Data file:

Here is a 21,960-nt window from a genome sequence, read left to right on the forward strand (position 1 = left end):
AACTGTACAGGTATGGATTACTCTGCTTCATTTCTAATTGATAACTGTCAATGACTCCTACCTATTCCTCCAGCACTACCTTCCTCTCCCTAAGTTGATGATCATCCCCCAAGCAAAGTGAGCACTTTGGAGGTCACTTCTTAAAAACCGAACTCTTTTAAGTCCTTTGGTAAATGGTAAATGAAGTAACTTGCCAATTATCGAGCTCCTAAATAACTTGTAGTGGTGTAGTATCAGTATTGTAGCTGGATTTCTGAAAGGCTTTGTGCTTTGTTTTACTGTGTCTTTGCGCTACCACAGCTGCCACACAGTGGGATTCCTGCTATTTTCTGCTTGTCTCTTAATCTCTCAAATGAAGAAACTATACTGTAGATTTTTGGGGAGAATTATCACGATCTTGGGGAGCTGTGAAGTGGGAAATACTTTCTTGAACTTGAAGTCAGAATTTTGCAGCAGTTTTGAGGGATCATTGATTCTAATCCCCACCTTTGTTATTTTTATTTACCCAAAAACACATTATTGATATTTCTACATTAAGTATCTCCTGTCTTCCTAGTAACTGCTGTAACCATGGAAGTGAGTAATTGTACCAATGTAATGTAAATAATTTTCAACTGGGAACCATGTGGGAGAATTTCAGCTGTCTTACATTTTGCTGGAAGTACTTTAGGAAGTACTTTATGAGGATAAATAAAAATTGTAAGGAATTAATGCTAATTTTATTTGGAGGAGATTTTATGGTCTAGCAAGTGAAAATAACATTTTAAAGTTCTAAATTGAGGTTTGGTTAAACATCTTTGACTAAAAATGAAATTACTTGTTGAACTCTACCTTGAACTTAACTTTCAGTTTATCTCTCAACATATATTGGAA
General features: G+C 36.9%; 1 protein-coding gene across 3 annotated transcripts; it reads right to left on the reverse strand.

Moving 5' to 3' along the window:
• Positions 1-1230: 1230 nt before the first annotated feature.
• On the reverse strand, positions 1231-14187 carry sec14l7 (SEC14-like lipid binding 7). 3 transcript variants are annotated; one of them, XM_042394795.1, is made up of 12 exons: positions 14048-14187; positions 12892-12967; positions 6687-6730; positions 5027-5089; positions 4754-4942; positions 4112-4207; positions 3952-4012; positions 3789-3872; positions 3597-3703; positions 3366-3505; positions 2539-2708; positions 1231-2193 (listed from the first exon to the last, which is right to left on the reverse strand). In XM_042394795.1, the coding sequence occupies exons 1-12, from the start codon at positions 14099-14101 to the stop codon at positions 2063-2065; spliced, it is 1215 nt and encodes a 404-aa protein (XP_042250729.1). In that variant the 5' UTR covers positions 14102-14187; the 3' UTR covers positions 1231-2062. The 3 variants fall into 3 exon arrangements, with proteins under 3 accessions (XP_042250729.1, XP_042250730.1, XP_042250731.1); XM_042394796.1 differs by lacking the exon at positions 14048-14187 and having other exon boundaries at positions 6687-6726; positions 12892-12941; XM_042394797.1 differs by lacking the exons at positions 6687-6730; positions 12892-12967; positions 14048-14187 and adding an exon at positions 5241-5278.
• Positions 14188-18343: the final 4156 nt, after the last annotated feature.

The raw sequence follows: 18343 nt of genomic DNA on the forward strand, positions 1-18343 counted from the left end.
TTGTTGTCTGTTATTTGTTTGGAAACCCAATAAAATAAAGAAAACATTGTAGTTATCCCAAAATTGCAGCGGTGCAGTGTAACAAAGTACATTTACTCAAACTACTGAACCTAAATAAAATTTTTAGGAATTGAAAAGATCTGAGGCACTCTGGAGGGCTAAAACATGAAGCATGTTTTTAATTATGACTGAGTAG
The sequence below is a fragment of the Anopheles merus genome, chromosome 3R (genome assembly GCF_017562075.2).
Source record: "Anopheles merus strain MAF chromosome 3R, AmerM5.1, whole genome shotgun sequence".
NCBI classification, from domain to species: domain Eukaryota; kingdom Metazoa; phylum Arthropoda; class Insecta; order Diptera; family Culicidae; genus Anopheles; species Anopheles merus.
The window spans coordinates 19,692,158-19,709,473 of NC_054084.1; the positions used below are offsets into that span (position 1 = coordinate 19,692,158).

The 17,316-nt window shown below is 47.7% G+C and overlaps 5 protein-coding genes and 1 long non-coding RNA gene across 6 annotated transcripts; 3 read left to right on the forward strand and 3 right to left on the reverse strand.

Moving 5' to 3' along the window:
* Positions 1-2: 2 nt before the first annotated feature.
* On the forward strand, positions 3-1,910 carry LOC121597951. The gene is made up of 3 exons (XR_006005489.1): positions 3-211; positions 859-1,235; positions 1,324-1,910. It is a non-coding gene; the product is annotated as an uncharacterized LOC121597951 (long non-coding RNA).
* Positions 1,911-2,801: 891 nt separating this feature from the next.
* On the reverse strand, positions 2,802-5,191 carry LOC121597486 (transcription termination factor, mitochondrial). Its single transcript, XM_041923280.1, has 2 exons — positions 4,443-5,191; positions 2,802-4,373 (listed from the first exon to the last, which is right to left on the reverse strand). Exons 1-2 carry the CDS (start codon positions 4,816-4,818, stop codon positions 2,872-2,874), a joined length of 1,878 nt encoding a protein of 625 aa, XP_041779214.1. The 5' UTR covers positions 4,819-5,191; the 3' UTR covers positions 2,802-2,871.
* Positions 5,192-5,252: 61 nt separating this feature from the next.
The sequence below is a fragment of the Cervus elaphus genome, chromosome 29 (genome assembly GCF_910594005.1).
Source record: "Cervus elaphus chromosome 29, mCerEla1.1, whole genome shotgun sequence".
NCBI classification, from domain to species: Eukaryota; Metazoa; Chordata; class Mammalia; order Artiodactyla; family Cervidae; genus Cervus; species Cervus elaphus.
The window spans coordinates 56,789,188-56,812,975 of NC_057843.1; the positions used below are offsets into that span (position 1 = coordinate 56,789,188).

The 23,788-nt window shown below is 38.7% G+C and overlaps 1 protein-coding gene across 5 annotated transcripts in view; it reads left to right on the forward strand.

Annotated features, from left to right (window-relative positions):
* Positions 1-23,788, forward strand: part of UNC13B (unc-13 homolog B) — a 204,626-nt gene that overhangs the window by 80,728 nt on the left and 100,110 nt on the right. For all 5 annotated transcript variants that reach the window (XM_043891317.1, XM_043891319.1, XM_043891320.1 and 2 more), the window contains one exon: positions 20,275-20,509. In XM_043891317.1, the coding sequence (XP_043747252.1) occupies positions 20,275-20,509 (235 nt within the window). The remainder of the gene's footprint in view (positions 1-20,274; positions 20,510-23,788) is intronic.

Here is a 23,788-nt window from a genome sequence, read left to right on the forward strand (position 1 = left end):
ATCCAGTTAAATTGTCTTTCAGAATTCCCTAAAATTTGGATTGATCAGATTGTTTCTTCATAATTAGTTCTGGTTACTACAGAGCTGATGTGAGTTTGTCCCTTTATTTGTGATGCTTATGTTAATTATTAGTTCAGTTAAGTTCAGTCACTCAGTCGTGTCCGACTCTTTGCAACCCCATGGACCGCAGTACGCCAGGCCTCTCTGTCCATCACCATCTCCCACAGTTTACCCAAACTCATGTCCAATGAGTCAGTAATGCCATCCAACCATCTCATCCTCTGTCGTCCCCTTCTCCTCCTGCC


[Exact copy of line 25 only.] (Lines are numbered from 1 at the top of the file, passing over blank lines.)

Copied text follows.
The 23,788-nt window shown below is 38.7% G+C and overlaps 1 protein-coding gene across 5 annotated transcripts in view; it reads left to right on the forward strand.